This show is bristling with more evidence as most of the exhibits are life-size, sometimes very large life-size as in the Riace pair. But would one not choose a heroic scale for heroes? There is one proof identical to that of the Riace pair in the Piombino Apollo, which is obviously cast from a child. This pseudo archaic work was immediately questioned by the curator, Jean Letronne when it entered the Louvre in 1834. Ten years later when under restoration a proof in the form of a lead tablet emerged from its interior showing that that it was made by two sculptors of Rhodes. The poor restorer was accused of faking the tablet, there was a private rumpus at the Louvre and the evidence was buried in the archives until 2010 when it was rediscovered and the tablet judged genuine and dated c.330 BC. This sculpture has the same tell-tale soles as the Riace pair, who also get a big spread in the catalogue though not of the Hellenistic period. Yet none of the many experts who contribute to the sumptuous and otherwise highly informative catalogue mention this fact which is obviously central to the way we perceive these works. My article in the Oxford Journal of Archaeology was received in complete silence.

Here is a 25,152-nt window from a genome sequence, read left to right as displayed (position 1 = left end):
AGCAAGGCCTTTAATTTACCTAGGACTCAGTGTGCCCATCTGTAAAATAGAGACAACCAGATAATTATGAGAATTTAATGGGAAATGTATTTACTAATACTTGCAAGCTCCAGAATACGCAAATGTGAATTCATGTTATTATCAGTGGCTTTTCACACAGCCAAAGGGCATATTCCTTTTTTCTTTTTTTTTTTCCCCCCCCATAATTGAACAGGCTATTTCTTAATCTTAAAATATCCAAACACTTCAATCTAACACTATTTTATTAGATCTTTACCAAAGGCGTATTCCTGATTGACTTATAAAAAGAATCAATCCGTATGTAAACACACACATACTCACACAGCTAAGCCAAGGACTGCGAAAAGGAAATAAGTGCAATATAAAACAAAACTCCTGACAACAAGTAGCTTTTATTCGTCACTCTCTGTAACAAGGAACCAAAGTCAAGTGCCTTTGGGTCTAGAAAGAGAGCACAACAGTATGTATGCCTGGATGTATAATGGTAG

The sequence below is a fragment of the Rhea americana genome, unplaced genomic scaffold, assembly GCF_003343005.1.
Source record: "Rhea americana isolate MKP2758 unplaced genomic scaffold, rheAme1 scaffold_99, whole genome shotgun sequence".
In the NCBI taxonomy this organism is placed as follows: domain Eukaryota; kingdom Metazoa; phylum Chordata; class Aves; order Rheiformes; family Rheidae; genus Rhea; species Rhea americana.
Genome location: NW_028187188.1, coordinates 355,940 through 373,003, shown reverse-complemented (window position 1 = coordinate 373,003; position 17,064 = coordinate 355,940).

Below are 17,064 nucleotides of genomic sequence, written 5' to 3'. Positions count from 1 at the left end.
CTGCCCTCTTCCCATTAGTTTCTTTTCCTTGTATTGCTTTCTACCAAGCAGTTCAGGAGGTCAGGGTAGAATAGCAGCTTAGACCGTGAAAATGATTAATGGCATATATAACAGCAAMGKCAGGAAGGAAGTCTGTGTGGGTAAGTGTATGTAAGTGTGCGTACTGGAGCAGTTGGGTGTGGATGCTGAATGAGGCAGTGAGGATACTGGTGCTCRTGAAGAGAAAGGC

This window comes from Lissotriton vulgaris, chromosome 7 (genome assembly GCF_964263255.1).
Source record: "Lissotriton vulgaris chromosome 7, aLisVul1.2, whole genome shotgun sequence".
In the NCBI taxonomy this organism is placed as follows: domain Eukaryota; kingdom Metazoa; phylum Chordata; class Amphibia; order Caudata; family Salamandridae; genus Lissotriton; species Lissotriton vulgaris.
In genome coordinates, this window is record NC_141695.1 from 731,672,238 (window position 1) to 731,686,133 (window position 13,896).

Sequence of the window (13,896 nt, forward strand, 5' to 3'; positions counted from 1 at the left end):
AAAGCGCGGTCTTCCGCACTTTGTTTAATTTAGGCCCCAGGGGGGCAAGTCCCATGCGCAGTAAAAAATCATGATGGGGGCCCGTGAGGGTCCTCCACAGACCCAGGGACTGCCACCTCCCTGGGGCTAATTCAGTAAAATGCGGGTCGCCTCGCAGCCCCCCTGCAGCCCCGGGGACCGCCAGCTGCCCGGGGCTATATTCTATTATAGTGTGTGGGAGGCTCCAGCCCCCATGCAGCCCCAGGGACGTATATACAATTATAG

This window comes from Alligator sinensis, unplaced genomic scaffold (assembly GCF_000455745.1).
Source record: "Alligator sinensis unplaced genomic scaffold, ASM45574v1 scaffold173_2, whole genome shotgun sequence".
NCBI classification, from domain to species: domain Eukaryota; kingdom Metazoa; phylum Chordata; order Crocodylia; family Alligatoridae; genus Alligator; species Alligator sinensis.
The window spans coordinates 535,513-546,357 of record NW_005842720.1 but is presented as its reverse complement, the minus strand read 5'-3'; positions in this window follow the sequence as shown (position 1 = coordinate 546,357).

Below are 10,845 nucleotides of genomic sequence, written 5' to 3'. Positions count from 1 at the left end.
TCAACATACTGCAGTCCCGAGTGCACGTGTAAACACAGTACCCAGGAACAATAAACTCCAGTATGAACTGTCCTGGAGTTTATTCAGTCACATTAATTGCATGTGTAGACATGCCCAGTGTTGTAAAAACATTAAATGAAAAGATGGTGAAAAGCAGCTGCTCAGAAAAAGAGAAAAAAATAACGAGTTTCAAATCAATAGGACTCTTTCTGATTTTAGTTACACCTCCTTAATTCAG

Surely the time has come to recognize the facts and make the necessary adjustments to the history of art. This largest collection of bronzes from the Hellenistic period ever put together, gives an opportunity to appreciate the wonderful workmanship and to hazard that step towards the truth of their production.

Life-casting is clearly a highly emotive subject. My claim to have discovered something that others have missed is based on nearly sixty years of working bronze and wax as a sculptor. I doubt whether any archaeologist could claim the same.